Your T-shirts could soon be made from nanoparticles of wood
Is the fashion world ready for more clothes made of wood?
Is the fashion world ready for more clothes made of wood? Suzano SA, the world’s largest wood pulp maker, is making a big bet that it is, and joining the party is Finnish startup Spinnova. The two players are entering a 50-50 joint venture to build a commercial-scale facility to produce a new green fiber made from nanoparticles of pulp.
Production from the new facility, which requires an investment of 50 million euros ($60.7 million), won’t hit the market until 2022. But one of of the biggest names in retail is already on board.
Swedish clothing giant Hennes & Mauritz AB said it will join the group of Scandinavian fashion brands that are participating in the development of materials in order to be a client of the green fiber.
The move follows a global trend in the fashion world, including companies like Chanel Ltd. and H&M, that are aiming to put an environmentally-friendly gloss on the business to lure clients and gain access to the green bond market. H&M is “continuously testing and actively looking to further integrate the use of sustainable materials through our group’s brands,” Mattias Bodin, H&M Group’s Circular Innovation Lab Lead, said in a statement.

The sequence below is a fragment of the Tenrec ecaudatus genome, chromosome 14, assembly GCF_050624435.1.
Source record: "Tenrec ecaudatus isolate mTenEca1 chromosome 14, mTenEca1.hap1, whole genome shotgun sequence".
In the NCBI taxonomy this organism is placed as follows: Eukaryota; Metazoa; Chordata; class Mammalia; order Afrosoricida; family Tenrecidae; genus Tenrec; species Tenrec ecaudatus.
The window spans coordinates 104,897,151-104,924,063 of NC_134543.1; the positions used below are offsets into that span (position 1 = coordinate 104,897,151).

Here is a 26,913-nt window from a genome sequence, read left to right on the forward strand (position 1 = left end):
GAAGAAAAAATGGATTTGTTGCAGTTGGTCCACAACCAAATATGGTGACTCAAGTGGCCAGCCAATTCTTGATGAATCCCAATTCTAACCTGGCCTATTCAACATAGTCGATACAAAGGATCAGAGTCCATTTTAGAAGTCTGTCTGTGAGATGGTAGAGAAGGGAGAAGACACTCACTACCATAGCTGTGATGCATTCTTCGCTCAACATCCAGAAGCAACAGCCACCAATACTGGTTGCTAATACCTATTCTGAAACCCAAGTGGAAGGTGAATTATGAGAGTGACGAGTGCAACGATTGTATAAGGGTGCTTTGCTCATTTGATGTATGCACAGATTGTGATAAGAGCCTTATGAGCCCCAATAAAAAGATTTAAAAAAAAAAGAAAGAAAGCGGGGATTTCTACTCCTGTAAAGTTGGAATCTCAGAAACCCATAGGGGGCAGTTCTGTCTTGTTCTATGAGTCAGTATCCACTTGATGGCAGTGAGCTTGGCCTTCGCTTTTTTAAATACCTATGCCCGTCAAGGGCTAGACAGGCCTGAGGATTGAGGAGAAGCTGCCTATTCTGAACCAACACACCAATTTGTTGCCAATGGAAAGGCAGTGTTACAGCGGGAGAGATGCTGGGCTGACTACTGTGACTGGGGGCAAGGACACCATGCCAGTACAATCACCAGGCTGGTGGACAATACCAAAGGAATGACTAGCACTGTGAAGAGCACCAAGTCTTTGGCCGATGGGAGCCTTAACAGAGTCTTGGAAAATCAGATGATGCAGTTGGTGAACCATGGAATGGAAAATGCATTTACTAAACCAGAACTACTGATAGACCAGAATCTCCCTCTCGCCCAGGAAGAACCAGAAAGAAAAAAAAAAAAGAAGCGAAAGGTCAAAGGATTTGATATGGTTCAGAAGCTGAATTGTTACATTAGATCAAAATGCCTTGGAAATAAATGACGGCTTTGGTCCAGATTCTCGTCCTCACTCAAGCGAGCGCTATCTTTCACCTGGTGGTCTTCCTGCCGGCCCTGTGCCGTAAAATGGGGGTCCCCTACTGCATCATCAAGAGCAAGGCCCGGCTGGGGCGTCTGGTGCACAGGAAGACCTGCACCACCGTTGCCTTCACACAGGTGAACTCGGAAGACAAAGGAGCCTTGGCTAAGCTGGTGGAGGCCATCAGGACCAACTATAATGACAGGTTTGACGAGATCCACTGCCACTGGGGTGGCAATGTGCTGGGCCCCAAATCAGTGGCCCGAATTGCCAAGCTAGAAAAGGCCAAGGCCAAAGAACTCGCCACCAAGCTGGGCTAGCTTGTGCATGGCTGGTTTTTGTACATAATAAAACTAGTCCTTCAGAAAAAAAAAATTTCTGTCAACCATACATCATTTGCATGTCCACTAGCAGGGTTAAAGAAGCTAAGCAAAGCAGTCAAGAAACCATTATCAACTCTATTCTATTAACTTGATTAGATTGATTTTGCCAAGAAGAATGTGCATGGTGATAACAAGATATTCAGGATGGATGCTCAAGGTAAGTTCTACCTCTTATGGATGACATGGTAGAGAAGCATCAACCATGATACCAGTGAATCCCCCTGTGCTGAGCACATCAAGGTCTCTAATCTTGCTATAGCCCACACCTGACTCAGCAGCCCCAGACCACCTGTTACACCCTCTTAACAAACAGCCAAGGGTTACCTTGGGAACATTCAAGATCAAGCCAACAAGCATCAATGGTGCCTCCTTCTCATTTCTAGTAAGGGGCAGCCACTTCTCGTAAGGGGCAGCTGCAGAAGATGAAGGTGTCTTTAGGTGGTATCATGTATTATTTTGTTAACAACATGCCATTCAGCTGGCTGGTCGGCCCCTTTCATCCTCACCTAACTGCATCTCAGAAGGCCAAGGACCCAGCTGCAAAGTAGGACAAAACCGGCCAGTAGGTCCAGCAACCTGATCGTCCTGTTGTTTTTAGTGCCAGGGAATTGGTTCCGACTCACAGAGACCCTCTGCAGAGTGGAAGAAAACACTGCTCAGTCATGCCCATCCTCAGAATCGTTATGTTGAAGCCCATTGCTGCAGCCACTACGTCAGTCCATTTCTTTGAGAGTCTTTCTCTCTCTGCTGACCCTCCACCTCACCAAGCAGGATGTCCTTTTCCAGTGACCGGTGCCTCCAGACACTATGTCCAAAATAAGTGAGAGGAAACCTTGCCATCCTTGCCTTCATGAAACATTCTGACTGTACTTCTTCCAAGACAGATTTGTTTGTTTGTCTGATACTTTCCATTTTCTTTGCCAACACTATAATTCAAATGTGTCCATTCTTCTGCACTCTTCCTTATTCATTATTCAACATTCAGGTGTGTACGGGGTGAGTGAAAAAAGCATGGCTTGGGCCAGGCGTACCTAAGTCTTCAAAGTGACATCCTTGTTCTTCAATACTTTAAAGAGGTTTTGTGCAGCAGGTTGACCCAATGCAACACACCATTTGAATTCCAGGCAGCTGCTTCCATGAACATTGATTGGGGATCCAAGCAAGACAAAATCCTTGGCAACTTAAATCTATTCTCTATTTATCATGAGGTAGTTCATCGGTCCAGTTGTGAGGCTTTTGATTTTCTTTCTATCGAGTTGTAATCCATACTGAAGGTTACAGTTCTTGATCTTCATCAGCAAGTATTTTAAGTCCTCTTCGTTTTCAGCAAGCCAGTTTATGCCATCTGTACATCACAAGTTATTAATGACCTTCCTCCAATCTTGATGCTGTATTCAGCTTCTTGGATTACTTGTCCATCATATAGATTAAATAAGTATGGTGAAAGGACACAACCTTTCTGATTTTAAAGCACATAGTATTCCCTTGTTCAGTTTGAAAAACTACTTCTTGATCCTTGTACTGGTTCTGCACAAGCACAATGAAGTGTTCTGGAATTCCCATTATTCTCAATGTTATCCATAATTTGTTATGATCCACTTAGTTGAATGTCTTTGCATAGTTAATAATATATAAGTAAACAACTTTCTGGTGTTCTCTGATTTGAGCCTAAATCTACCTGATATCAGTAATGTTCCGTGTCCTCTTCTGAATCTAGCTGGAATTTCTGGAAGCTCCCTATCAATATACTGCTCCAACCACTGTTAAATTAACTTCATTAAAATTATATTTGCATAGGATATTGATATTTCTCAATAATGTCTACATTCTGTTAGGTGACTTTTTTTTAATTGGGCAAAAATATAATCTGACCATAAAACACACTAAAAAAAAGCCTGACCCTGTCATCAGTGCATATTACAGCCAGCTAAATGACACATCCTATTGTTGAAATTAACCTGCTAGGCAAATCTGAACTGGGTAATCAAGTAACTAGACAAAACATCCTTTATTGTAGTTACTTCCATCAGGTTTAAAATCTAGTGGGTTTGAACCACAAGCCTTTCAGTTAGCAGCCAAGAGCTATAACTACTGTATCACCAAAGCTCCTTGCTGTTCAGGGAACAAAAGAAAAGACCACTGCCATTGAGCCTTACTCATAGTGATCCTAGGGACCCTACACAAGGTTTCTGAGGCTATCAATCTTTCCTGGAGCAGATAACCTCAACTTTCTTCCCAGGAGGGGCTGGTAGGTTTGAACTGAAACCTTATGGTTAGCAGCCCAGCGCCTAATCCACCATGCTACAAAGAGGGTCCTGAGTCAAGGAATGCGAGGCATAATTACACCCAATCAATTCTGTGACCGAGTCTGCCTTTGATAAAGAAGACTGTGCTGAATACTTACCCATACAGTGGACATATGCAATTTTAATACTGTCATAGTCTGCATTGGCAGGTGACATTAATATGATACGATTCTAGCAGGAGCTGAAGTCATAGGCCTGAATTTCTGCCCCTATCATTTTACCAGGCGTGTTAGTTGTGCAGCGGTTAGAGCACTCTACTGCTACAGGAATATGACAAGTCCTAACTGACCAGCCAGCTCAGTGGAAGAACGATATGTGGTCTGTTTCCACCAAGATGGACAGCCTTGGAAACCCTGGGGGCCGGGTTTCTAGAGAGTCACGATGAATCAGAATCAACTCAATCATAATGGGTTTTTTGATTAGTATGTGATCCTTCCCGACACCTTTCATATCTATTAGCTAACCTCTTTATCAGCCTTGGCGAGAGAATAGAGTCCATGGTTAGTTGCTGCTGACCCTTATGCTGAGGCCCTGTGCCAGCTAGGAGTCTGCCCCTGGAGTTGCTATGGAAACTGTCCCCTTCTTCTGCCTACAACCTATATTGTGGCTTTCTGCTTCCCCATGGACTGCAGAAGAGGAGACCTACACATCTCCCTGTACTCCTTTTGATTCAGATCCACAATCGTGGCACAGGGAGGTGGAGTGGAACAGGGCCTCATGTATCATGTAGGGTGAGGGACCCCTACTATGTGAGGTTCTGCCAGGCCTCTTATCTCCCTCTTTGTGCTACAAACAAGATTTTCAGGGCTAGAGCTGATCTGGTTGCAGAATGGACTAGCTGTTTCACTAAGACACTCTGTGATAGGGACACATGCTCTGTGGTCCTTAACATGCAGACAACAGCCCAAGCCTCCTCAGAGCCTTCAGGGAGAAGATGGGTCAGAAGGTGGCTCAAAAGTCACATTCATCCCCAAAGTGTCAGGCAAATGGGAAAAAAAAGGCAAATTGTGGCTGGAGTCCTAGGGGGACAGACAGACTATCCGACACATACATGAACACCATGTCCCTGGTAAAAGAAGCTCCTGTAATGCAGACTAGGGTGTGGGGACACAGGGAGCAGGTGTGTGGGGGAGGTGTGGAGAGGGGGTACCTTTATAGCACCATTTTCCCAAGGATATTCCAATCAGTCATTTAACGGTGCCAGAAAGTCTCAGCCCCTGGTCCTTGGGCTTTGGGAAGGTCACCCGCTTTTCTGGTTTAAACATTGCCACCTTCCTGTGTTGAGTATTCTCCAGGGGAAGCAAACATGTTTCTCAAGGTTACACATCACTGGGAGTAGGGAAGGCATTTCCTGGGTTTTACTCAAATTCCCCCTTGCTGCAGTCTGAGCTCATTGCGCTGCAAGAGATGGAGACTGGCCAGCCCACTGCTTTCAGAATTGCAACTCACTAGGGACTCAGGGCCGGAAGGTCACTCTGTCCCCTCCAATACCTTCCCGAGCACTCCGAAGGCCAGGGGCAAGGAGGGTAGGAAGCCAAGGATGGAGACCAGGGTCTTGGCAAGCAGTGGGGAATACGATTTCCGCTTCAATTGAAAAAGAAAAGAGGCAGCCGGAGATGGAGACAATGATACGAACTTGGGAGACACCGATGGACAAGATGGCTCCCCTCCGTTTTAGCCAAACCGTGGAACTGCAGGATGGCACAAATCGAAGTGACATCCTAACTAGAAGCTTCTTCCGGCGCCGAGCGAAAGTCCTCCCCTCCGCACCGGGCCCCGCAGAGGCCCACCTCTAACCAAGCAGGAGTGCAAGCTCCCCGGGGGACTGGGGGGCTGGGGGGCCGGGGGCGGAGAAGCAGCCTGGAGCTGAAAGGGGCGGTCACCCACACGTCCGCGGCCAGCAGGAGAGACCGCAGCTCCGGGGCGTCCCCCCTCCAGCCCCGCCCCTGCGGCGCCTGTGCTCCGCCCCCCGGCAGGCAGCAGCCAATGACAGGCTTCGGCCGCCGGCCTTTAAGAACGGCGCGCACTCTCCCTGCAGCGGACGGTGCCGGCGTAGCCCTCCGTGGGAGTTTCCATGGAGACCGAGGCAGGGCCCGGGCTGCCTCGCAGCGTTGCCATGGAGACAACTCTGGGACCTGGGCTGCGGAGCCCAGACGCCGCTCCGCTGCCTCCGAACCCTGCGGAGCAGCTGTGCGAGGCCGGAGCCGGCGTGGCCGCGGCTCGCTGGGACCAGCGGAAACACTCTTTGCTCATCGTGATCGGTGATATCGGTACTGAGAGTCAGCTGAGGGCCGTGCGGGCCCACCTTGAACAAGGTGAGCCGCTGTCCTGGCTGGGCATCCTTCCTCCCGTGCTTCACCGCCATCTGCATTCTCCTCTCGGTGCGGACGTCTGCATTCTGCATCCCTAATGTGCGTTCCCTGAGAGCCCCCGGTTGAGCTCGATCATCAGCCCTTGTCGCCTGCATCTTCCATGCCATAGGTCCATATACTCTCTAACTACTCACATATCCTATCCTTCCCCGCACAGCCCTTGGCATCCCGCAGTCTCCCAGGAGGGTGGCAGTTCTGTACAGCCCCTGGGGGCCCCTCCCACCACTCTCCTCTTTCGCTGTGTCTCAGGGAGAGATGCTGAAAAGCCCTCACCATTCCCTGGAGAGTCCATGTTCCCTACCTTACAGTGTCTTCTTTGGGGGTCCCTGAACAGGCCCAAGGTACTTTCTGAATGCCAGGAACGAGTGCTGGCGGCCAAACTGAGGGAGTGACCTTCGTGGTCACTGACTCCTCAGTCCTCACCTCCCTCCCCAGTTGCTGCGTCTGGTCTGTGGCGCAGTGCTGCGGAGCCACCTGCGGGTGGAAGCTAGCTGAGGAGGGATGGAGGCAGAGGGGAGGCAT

The entrance of H&M, which operates more than 5,000 stores in over 70 countries, paves the way for Suzano to be a major player in the textile segment. A major global supplier of the material used to make paper cups and tissue, the Brazilian company has a team of almost a hundred scientists researching beyond-paper applications for its wood and is aiming to replace fossil-fuel products, like plastics. “It is not a niche market for us,” Vinicius Nonino, Suzano’s new business director, said in an interview. “We want to be a relevant player. We will compete with cotton with sustainability advantages and also with price.”
Unlike viscose, another textile fiber also made from wood, the pulp provided by Suzano to be used by Spinnova is processed without chemicals. Instead, it’s refined mechanically. “We use much less water than cotton in the whole process, from the eucalyptus cultivation through the fiber production,” said Fernando Bertolucci, Suzano’s head of technology and innovation.This story has been published from a wire agency feed without modifications to the text.